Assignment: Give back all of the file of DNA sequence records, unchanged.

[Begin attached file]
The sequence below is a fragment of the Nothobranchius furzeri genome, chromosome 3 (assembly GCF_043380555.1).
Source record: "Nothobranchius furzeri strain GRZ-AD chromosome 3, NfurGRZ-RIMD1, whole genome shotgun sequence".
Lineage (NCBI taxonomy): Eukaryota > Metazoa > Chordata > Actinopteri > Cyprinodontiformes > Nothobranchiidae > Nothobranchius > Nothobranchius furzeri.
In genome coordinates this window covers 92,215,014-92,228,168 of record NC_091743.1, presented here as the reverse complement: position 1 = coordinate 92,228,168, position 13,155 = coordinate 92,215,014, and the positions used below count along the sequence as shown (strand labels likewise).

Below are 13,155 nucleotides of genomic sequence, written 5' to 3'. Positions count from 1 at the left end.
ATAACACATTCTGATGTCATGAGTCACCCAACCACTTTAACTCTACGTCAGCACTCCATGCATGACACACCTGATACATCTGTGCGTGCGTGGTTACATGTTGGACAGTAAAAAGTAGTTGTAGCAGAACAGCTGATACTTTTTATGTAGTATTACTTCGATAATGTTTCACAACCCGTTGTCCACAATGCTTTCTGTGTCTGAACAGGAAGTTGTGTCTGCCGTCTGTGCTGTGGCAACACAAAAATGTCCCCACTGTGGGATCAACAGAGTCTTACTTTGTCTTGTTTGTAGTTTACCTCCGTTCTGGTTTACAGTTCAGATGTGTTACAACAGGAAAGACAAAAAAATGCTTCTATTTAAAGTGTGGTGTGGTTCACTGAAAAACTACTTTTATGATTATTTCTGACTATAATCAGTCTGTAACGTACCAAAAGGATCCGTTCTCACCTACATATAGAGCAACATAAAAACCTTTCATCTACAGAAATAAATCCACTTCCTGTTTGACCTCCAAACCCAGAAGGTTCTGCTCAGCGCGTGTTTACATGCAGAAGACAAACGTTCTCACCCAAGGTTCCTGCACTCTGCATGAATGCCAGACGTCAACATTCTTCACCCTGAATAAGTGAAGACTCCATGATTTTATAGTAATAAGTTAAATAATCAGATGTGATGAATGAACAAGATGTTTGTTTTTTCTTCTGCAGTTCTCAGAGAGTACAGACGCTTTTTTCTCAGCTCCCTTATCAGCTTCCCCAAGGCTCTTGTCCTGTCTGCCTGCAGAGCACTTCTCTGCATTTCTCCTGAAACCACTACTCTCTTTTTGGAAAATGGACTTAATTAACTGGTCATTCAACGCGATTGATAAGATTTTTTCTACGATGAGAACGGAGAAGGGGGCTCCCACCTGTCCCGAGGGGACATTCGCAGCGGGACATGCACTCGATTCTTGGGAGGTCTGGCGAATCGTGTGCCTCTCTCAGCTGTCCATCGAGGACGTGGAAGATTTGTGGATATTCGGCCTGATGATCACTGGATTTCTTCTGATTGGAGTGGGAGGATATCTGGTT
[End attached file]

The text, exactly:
The sequence below is a fragment of the Nothobranchius furzeri genome, chromosome 3 (assembly GCF_043380555.1).
Source record: "Nothobranchius furzeri strain GRZ-AD chromosome 3, NfurGRZ-RIMD1, whole genome shotgun sequence".
Lineage (NCBI taxonomy): Eukaryota > Metazoa > Chordata > Actinopteri > Cyprinodontiformes > Nothobranchiidae > Nothobranchius > Nothobranchius furzeri.
In genome coordinates this window covers 92,215,014-92,228,168 of record NC_091743.1, presented here as the reverse complement: position 1 = coordinate 92,228,168, position 13,155 = coordinate 92,215,014, and the positions used below count along the sequence as shown (strand labels likewise).

Below are 13,155 nucleotides of genomic sequence, written 5' to 3'. Positions count from 1 at the left end.
ATAACACATTCTGATGTCATGAGTCACCCAACCACTTTAACTCTACGTCAGCACTCCATGCATGACACACCTGATACATCTGTGCGTGCGTGGTTACATGTTGGACAGTAAAAAGTAGTTGTAGCAGAACAGCTGATACTTTTTATGTAGTATTACTTCGATAATGTTTCACAACCCGTTGTCCACAATGCTTTCTGTGTCTGAACAGGAAGTTGTGTCTGCCGTCTGTGCTGTGGCAACACAAAAATGTCCCCACTGTGGGATCAACAGAGTCTTACTTTGTCTTGTTTGTAGTTTACCTCCGTTCTGGTTTACAGTTCAGATGTGTTACAACAGGAAAGACAAAAAAATGCTTCTATTTAAAGTGTGGTGTGGTTCACTGAAAAACTACTTTTATGATTATTTCTGACTATAATCAGTCTGTAACGTACCAAAAGGATCCGTTCTCACCTACATATAGAGCAACATAAAAACCTTTCATCTACAGAAATAAATCCACTTCCTGTTTGACCTCCAAACCCAGAAGGTTCTGCTCAGCGCGTGTTTACATGCAGAAGACAAACGTTCTCACCCAAGGTTCCTGCACTCTGCATGAATGCCAGACGTCAACATTCTTCACCCTGAATAAGTGAAGACTCCATGATTTTATAGTAATAAGTTAAATAATCAGATGTGATGAATGAACAAGATGTTTGTTTTTTCTTCTGCAGTTCTCAGAGAGTACAGACGCTTTTTTCTCAGCTCCCTTATCAGCTTCCCCAAGGCTCTTGTCCTGTCTGCCTGCAGAGCACTTCTCTGCATTTCTCCTGAAACCACTACTCTCTTTTTGGAAAATGGACTTAATTAACTGGTCATTCAACGCGATTGATAAGATTTTTTCTACGATGAGAACGGAGAAGGGGGCTCCCACCTGTCCCGAGGGGACATTCGCAGCGGGACATGCACTCGATTCTTGGGAGGTCTGGCGAATCGTGTGCCTCTCTCAGCTGTCCATCGAGGACGTGGAAGATTTGTGGATATTCGGCCTGATGATCACTGGATTTCTTCTGATTGGAGTGGGAGGATATCTGGTT